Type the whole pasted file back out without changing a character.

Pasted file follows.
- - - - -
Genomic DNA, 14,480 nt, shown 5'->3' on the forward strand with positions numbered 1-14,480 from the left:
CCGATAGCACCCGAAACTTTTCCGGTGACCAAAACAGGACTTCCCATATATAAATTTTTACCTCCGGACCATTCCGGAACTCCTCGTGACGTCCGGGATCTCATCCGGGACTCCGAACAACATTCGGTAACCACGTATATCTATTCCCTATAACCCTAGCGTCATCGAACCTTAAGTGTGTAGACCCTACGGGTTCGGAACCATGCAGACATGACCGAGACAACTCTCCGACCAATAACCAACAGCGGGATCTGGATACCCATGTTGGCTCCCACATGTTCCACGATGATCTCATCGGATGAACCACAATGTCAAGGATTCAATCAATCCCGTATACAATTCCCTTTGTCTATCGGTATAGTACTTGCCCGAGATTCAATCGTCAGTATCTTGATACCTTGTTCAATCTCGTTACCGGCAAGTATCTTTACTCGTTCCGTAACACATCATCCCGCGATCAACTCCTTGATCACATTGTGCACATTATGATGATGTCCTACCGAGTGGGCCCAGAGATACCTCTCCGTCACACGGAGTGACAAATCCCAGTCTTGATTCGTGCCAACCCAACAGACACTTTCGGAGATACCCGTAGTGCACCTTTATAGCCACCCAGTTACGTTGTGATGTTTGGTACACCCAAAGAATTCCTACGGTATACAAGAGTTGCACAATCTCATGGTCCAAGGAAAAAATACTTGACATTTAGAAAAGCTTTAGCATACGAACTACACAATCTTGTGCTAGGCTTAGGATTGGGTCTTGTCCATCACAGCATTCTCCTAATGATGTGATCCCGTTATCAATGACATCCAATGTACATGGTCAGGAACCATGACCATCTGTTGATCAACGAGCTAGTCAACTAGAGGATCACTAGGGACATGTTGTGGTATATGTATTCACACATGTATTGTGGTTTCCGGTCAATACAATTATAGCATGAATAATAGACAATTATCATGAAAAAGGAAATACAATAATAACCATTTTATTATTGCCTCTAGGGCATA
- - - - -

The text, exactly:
Genomic DNA, 14,480 nt, shown 5'->3' on the forward strand with positions numbered 1-14,480 from the left:
CCGATAGCACCCGAAACTTTTCCGGTGACCAAAACAGGACTTCCCATATATAAATTTTTACCTCCGGACCATTCCGGAACTCCTCGTGACGTCCGGGATCTCATCCGGGACTCCGAACAACATTCGGTAACCACGTATATCTATTCCCTATAACCCTAGCGTCATCGAACCTTAAGTGTGTAGACCCTACGGGTTCGGAACCATGCAGACATGACCGAGACAACTCTCCGACCAATAACCAACAGCGGGATCTGGATACCCATGTTGGCTCCCACATGTTCCACGATGATCTCATCGGATGAACCACAATGTCAAGGATTCAATCAATCCCGTATACAATTCCCTTTGTCTATCGGTATAGTACTTGCCCGAGATTCAATCGTCAGTATCTTGATACCTTGTTCAATCTCGTTACCGGCAAGTATCTTTACTCGTTCCGTAACACATCATCCCGCGATCAACTCCTTGATCACATTGTGCACATTATGATGATGTCCTACCGAGTGGGCCCAGAGATACCTCTCCGTCACACGGAGTGACAAATCCCAGTCTTGATTCGTGCCAACCCAACAGACACTTTCGGAGATACCCGTAGTGCACCTTTATAGCCACCCAGTTACGTTGTGATGTTTGGTACACCCAAAGAATTCCTACGGTATACAAGAGTTGCACAATCTCATGGTCCAAGGAAAAAATACTTGACATTTAGAAAAGCTTTAGCATACGAACTACACAATCTTGTGCTAGGCTTAGGATTGGGTCTTGTCCATCACAGCATTCTCCTAATGATGTGATCCCGTTATCAATGACATCCAATGTACATGGTCAGGAACCATGACCATCTGTTGATCAACGAGCTAGTCAACTAGAGGATCACTAGGGACATGTTGTGGTATATGTATTCACACATGTATTGTGGTTTCCGGTCAATACAATTATAGCATGAATAATAGACAATTATCATGAAAAAGGAAATACAATAATAACCATTTTATTATTGCCTCTAGGGCATA